“For several years, Mateen regularly attended the Islamic Center of Fort Pierce and was there as recently as two days ago, said Imam Shafiq Rahman on Sunday.” So reported the Washington Post on June 12.
And today, the Washington Post adds in a new report: “Last Friday, June 10, Mateen went to the Fort Pierce mosque to pray and spent more than an hour there with his 3-year-old son.”
But the mosque president, Taher Husainy, “hadn’t seen Mateen since he was a child, he said, adding that Mateen seemed normal.” How did he know Mateen seemed normal if he hadn’t seen him since he was a child?
And how is it that the president of the mosque hadn’t seen Mateen since he was a child? Did mosque president Taher Husainy never attend the mosque of which he was president? After all, the mosque imam, Shafiq Rahman, says Mateen attended regularly and was last there two days before his jihad massacre. But “Husainy wasn’t sure if Mateen attended the Vero mosque recently.”
Rahman and Husainy need to get their story straight, and no doubt they will, and will start claiming they never saw Mateen and didn’t know him. Right now, however, it is clear that Husainy is lying. “War is deceit,” said Muhammad.
Besides lying, Husainy is playing the familiar victimhood card, saying that the mosque is afraid of the backlash that rarely, if ever, actually materializes. Mosque leaders pull this every time there is a jihad attack, and there is never any shortage of credulous or complicit mainstream media reporters to lap it up and package it for the public.
“Members fear ‘reputation’ of Vero mosque attended by Orlando shooter,” by Lulu Ramadan, Palm Beach Post, June 17, 2016:
A handful of people trickled slowly into a Vero Beach mosque for prayers Friday afternoon, routine to many in the Muslim community, but the crowd was smaller than usual.
“People are worried,” commented Victor Ghalib Begg, a longtime member of the tiny place of worship worship nestled between a karate studio and bagel shop in a plaza along Southwest 9th Street.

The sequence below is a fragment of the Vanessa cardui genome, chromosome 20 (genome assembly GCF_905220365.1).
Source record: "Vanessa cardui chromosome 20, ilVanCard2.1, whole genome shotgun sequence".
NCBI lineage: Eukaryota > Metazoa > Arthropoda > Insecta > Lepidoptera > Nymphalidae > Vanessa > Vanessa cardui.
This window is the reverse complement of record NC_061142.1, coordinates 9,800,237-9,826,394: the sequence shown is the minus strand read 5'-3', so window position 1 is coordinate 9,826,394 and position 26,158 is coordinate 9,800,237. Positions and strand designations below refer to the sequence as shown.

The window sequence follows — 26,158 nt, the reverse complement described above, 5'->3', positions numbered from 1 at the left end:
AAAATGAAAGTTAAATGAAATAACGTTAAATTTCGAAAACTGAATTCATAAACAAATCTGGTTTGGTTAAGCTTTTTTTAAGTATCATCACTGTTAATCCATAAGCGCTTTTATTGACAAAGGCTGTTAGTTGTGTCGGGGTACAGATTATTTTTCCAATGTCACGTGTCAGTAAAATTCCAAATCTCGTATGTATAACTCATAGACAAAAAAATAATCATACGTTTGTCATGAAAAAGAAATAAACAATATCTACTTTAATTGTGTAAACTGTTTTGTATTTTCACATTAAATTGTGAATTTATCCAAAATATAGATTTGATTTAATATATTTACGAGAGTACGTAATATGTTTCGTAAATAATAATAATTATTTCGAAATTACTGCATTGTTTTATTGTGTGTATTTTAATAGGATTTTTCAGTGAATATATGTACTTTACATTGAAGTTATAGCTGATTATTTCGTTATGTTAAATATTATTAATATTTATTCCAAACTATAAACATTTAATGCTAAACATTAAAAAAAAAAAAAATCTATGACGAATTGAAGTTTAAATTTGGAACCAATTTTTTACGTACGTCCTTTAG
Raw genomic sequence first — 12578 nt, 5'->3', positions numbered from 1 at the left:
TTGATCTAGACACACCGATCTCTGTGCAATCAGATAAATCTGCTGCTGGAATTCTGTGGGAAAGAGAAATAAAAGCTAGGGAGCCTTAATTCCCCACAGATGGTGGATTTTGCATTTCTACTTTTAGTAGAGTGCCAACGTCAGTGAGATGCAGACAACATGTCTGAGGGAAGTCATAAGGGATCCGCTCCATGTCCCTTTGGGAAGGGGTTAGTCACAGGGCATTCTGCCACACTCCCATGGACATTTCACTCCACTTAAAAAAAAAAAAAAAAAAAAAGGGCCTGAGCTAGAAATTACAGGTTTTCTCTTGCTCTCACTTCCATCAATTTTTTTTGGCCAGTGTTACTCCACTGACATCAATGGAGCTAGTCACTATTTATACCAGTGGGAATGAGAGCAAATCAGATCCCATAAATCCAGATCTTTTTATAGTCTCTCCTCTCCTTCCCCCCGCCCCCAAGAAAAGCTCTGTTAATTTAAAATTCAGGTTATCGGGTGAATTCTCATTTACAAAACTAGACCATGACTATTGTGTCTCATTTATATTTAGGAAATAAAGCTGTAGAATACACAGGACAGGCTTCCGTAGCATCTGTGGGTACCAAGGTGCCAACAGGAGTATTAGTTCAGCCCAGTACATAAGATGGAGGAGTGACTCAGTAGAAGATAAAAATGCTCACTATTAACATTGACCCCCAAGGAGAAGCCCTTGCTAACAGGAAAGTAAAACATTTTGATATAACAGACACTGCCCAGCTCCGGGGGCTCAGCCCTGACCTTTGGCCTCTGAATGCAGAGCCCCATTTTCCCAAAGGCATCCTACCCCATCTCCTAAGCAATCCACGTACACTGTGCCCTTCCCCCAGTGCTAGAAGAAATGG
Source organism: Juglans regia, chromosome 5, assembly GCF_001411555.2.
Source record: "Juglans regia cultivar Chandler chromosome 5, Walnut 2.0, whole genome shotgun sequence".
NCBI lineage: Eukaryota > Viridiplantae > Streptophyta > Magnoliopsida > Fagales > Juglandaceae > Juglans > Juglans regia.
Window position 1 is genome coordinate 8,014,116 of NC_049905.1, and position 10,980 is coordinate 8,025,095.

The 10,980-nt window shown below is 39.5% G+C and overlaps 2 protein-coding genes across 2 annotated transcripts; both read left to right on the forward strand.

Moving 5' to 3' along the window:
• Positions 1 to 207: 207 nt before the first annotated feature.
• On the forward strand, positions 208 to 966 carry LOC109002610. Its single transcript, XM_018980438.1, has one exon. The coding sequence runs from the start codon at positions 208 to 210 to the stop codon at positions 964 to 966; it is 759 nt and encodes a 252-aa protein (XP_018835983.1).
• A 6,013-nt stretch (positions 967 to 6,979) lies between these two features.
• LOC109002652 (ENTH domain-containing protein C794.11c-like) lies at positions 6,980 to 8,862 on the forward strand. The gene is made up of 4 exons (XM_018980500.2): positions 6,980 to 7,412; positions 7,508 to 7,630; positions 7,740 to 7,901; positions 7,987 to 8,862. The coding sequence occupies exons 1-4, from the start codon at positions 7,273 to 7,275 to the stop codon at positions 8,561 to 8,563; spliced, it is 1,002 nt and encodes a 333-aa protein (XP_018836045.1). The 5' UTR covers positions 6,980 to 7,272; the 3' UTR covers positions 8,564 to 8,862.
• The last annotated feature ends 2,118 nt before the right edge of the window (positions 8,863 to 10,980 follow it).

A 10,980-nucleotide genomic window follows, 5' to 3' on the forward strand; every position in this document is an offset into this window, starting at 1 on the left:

They worry about “retribution” to the mosque, which Orlando attacker Omar Mateen reportedly attended sparingly. But more than that, mosque leadership said, members are worried about a stigma:
“Our biggest concern is our name, our reputation, the way people look at us,” said Taher Husainy, president of the mosque.
Mateen, who killed 49 at an Orlando nightclub Sunday before being slain in a police shootout, and Moner Mohammad Abusalha, believed to be the first American suicide bomber in Syria, both prayed at this Vero Beach mosque and the Fort Pierce Islamic Center.
Husainy knew both men, and says that while they each carried out their crimes in the name of known terrorist organizations, it’s a mere coincidence they came from the same small Muslim community in the Treasure Coast.
Lulu Ramadan of the Palm Beach Post doesn’t bother to explain how she arrived at that conclusion.
“It’s very puzzling and bewildering,” Husainy said.
FBI agents questioned a member of the Islamic Center of Fort Pierce on Friday, a lawyer with the [Hamas-linked — ed.] Council of American-Islamic Relations told Reuters.
Sunday’s mass shooting wasn’t brought up in the “khutbah” — or weekly preaching — to the 20 or so members who congregated Friday. This compares to the 50 who usually attend, Begg said.
Husainy hadn’t seen Mateen since he was a child, he said, adding that Mateen seemed normal.
Husainy wasn’t sure if Mateen attended the Vero mosque recently and if he conversed with Abusalha, who traveled to Syria to fight alongside Islamic extremists of Al-Nusrah Front.
Mateen and Abusalha were seen together in serious conversation at a party five years ago, a classmate of Mateen’s told The Palm Beach Post.
The mosque’s leaders insisted Mateen and Abusalha’s actions don’t reflect the peaceful practice of the many who gather at the mosque. The fact that both men were associated with the same mosque, however, has forced leaders to talk to members about extremism within the community.
“We told members to be cautious and to come to us if they notice something suspicious,” Husainy said.
Mosque leaders have made the same recommendation in the past, although no members have ever done so.
After Abusalha blew himself up in the 2014 suicide attack on Syrian government forces killing 37, federal investigators visited the Vero Beach mosque and questioned members, Husainy said. They did not visit after the Orlando shooting….